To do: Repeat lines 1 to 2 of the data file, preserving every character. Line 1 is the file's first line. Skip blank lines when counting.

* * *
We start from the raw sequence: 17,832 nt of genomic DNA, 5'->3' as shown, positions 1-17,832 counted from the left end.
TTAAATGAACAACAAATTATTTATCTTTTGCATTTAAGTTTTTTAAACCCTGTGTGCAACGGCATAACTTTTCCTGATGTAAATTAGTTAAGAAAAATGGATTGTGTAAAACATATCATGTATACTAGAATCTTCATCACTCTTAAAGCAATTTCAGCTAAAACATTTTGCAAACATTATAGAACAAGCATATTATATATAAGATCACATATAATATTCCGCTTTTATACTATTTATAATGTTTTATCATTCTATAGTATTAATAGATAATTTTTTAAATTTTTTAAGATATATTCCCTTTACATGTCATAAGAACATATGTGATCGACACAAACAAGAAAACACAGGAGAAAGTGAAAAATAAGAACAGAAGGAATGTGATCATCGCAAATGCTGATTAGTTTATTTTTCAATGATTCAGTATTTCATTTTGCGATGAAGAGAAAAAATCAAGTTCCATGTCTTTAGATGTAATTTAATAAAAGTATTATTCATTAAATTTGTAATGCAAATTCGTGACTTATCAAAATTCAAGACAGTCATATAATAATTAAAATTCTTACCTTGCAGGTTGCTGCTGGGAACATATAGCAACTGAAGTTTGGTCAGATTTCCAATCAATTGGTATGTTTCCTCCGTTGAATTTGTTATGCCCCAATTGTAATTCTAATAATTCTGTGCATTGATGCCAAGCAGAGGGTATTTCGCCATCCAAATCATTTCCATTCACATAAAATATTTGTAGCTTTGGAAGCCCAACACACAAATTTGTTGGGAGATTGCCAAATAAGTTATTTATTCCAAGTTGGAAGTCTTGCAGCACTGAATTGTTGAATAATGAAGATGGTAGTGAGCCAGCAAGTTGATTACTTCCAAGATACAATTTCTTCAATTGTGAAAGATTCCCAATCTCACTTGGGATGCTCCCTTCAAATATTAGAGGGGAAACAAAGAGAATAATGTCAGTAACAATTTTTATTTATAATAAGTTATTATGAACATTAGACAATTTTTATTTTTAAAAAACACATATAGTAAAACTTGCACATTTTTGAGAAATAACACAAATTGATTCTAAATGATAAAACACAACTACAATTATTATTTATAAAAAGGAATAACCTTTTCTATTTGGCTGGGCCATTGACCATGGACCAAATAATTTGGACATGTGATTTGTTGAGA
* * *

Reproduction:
We start from the raw sequence: 17,832 nt of genomic DNA, 5'->3' as shown, positions 1-17,832 counted from the left end.
TTAAATGAACAACAAATTATTTATCTTTTGCATTTAAGTTTTTTAAACCCTGTGTGCAACGGCATAACTTTTCCTGATGTAAATTAGTTAAGAAAAATGGATTGTGTAAAACATATCATGTATACTAGAATCTTCATCACTCTTAAAGCAATTTCAGCTAAAACATTTTGCAAACATTATAGAACAAGCATATTATATATAAGATCACATATAATATTCCGCTTTTATACTATTTATAATGTTTTATCATTCTATAGTATTAATAGATAATTTTTTAAATTTTTTAAGATATATTCCCTTTACATGTCATAAGAACATATGTGATCGACACAAACAAGAAAACACAGGAGAAAGTGAAAAATAAGAACAGAAGGAATGTGATCATCGCAAATGCTGATTAGTTTATTTTTCAATGATTCAGTATTTCATTTTGCGATGAAGAGAAAAAATCAAGTTCCATGTCTTTAGATGTAATTTAATAAAAGTATTATTCATTAAATTTGTAATGCAAATTCGTGACTTATCAAAATTCAAGACAGTCATATAATAATTAAAATTCTTACCTTGCAGGTTGCTGCTGGGAACATATAGCAACTGAAGTTTGGTCAGATTTCCAATCAATTGGTATGTTTCCTCCGTTGAATTTGTTATGCCCCAATTGTAATTCTAATAATTCTGTGCATTGATGCCAAGCAGAGGGTATTTCGCCATCCAAATCATTTCCATTCACATAAAATATTTGTAGCTTTGGAAGCCCAACACACAAATTTGTTGGGAGATTGCCAAATAAGTTATTTATTCCAAGTTGGAAGTCTTGCAGCACTGAATTGTTGAATAATGAAGATGGTAGTGAGCCAGCAAGTTGATTACTTCCAAGATACAATTTCTTCAATTGTGAAAGATTCCCAATCTCACTTGGGATGCTCCCTTCAAATATTAGAGGGGAAACAAAGAGAATAATGTCAGTAACAATTTTTATTTATAATAAGTTATTATGAACATTAGACAATTTTTATTTTTAAAAAACACATATAGTAAAACTTGCACATTTTTGAGAAATAACACAAATTGATTCTAAATGATAAAACACAACTACAATTATTATTTATAAAAAGGAATAACCTTTTCTATTTGGCTGGGCCATTGACCATGGACCAAATAATTTGGACATGTGATTTGTTGAGA